His head began to throb with the rhythmic pounding of blood through his temples. His body was succumbing to a countdown in its own cycle of life and death. His death, he knew, was inevitable. If not Charlie (the Viet Cong), then nature would claim its purpose with him. There was nothing for him to do except to accept it. With his brain blasted by the heat, eyes bloated with the kaleidoscope of endless shades of green against a piercing blue sky, and the sound of nature’s silent voice humming like a seashell in his ear, Regis was overcome with the sheer beauty that rampaged at the gates of his senses. An alternate reality, ever-present but previously ignored, had broken down the barriers of his consciousness. He slid to the side of the tower, clasped the ladder rungs and slowly—with a savoring deliberation—descended. He felt unfamiliarly at peace, both with himself and with everything (“A Culpable Innocence,” page 165-166).
The key words in this excerpt are “he felt.” The affinity my protagonist felt with nature opens a window of awareness into the human heart and into the mystery of our kind. In our post-industrial and contemporary technological age, we tend to favor the view that intelligence is the dominant factor in human civilization: science is dominant, logic prevails, and well written laws can define morality and social interactions. But we evolved organically out of the very stuff our senses touch every day of our lives; and our minds can do more than objectify what we perceive. Not only can we analyze, but we can also experience our presence in the world, that is, feel reality in the absence of any intervening thoughts. We are more than a pretentious self-evolving species that can define chemical changes in our cells and even begin to manipulate our genetic inheritance. In moments of deep introspection, we can identify with nature. The danger before us, I suspect, is the foolhardy assumption that we can divorce ourselves from nature, from the mother that bore us into existence, and from our own mind/body identity. Not only has nature formed the physical basis for our existence and the introspective awareness of our presence in the world, but it can ground us in its most fundamental lesson: we cannot survive a divorce from nature, neither as individuals nor as a species.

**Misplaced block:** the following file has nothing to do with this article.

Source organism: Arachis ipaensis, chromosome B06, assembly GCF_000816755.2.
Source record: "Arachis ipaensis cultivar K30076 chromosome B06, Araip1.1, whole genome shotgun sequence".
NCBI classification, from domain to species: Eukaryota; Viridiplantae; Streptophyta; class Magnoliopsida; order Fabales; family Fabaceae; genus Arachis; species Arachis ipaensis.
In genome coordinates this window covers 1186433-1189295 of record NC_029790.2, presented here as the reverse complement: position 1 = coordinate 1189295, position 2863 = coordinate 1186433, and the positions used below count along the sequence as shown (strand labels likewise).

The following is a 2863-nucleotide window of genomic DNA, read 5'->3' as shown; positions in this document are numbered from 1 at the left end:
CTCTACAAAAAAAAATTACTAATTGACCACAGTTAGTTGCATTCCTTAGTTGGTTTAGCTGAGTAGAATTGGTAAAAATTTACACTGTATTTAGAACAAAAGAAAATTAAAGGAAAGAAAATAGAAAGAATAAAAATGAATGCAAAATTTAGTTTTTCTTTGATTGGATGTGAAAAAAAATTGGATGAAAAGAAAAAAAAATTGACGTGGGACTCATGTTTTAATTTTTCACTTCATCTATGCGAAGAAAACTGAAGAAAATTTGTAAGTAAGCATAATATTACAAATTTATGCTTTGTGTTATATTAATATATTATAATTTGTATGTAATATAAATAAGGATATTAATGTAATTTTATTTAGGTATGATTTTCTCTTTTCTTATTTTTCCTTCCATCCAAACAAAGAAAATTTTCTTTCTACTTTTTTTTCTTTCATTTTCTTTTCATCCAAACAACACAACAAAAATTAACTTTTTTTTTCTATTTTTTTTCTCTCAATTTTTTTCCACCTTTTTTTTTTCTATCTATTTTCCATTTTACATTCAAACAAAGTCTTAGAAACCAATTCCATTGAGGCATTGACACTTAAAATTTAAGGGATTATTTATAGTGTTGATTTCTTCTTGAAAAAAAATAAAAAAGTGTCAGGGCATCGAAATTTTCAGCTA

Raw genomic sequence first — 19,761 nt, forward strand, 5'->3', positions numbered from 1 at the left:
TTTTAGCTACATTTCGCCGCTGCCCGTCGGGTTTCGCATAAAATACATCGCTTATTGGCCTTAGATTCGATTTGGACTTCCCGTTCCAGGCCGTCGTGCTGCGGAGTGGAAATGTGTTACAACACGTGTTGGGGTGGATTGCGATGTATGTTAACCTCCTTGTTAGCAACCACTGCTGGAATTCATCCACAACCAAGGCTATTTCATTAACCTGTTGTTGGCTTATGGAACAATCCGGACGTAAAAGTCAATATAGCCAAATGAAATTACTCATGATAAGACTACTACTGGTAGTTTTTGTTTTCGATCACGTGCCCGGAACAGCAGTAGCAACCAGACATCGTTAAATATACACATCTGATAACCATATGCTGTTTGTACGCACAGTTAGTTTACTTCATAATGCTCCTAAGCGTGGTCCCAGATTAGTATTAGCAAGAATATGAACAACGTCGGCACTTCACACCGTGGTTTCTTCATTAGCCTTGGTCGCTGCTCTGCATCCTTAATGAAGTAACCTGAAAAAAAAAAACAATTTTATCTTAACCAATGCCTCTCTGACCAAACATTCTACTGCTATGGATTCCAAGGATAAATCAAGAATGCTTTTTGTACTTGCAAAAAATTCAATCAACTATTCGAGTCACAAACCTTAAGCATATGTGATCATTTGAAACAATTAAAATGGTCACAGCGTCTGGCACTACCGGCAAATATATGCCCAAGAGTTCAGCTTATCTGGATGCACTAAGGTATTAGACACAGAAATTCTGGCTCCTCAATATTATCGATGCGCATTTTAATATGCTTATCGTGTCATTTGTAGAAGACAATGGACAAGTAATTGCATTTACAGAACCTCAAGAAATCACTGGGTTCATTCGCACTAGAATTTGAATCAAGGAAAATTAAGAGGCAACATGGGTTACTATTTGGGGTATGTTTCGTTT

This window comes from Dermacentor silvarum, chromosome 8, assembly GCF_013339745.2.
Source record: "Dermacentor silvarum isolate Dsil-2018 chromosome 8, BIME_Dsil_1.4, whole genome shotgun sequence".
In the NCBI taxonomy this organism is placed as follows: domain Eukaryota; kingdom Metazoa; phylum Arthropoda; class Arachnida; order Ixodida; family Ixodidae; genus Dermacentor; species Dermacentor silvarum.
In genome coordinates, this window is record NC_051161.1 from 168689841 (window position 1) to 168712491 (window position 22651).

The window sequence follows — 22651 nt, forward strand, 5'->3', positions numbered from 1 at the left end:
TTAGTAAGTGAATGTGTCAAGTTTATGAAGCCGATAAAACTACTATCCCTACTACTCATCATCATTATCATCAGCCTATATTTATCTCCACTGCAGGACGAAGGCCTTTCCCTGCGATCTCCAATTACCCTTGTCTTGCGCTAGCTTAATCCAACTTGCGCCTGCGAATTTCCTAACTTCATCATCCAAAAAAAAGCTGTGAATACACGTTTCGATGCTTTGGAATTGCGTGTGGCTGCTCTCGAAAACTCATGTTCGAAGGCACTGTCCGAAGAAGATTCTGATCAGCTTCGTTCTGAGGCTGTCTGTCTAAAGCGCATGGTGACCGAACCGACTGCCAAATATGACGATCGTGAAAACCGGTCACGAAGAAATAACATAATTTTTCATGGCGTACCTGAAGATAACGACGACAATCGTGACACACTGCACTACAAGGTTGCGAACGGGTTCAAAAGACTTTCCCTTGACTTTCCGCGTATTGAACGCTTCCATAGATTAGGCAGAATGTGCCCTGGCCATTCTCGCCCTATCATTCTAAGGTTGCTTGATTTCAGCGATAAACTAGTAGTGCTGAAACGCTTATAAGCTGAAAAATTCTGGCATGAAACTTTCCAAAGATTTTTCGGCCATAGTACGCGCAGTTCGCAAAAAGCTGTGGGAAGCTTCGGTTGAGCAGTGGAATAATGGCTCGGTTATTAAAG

Perhaps the supreme challenge of our time is maintaining our affinity with the natural life forces that course through our bodies. A simple walk in the woods may not only bring peace of mind, but reorient our consciousness to nature’s ubiquity and the unbiased reality of pure existence. Like the main character in my book, feeling existence in the face of death might just be the premise for leading a meaningful life. At least that was what I learned on that water tower.
(Note: If this blog resonates with you, you might also be interested in “Bound in a Nutshell . . . King of Infinite Space,” “It’s a Small World After All,” and “The Doors of Perception.”)